TRAI issues consultation papers on net neutralityDate: 04 January 2020 Tags: IT, Mobile & Computers
The Telecom Regulatory Authority of India (TRAI) has issued a consultation paper on issues related to traffic management practices and the multi-stakeholder body for ‘net neutrality’.
The paper discusses the various challenges in measurement of internet traffic and compilation of reasonable traffic management practices (TMP).
The consultation paper said that currently there might be a number of TMPs, which are developed and deployed in the networks for different requirements.
Some of these may be of a concern from the net neutrality perspective and required not to be applied in general, while some of the other TMPs might be necessary in specific situations.
To monitor and enforce net neutrality in an objective and transparent manner, it might be required to list out the reasonable TMPs and conditions when these may be applied.
Keeping in view the challenges of monitoring and enforcing net neutrality principles, TRAI recommended that DoT may establish a multi-stakeholder body (MSB) with a framework for collaborative mechanism among the stakeholders.
The MSB would not be for profit and would be led by the industry, and may comprise members representing different categories of TSPs and ISPs, large and small content providers, representatives from research and academia, civil society organisations and consumer representatives.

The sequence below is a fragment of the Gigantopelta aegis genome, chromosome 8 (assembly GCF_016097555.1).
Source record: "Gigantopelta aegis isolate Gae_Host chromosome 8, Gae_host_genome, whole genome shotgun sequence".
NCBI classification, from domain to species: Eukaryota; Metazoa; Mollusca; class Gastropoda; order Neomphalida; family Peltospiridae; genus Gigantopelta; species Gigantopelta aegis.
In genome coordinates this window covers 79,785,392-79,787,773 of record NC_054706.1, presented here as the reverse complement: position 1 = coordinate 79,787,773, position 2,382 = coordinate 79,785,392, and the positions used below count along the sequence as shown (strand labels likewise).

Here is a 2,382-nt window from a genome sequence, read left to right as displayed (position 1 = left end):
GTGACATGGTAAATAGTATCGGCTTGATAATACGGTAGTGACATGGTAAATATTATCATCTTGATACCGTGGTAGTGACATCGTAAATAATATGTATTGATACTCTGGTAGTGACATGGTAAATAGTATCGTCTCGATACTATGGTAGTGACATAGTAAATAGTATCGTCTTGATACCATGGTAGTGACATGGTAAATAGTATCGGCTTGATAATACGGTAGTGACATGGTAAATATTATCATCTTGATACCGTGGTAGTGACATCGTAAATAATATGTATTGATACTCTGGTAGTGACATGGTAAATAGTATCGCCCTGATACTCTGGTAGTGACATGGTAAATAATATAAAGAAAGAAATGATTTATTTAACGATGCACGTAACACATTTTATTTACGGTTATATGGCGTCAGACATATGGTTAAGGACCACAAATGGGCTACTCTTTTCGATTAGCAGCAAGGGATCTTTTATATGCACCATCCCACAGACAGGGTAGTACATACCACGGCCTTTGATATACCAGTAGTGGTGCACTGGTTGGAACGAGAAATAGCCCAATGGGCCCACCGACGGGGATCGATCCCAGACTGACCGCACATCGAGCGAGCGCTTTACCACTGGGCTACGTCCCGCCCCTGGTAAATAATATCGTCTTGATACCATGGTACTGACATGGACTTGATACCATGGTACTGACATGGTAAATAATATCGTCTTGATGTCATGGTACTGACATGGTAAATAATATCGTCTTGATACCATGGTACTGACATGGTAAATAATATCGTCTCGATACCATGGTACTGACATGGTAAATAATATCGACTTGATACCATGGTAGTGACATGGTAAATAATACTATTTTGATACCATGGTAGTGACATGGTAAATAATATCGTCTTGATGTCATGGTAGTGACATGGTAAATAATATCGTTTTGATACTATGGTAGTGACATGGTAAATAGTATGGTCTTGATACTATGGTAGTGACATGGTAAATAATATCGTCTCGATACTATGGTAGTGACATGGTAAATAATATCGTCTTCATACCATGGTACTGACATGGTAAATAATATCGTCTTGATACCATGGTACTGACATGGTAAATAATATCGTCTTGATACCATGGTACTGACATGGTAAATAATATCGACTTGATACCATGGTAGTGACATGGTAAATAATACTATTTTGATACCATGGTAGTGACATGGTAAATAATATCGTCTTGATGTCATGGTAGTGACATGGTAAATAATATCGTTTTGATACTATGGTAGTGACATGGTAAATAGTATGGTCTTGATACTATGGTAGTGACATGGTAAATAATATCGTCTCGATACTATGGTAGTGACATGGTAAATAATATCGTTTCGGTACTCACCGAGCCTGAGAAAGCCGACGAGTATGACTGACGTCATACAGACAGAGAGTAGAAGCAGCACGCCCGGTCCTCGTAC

Network neutrality, or simply net neutrality, is the principle that Internet service providers (ISPs) must treat all Internet communications equally, and not discriminate or charge differently on user, content, website, platform, application, type of equipment, source address, destination address, or method of communication.
With net neutrality, ISPs may not intentionally block, slow down, or charge money for specific online content. Without net neutrality, ISPs may prioritize certain types of traffic, meter others, or potentially block traffic from specific services, while charging consumers for various tiers of service.
Need for net neutrality
Freedom of expression
As long as it's legal, any blog or website or news service is available online under the concept of net neutrality. Otherwise, internet service providers could in theory block access to content they don't want you to see.
Promotes innovation and competition
An open internet ensures that larger companies don't have yet another advantage over a tiny startup. It's a level playing field on the internet, where everything is delivered as fast as possible to the end user.
Net neutrality squashes the potential for internet fast lanes, where internet service providers can charge content creators for enough bandwidth to deliver their service properly.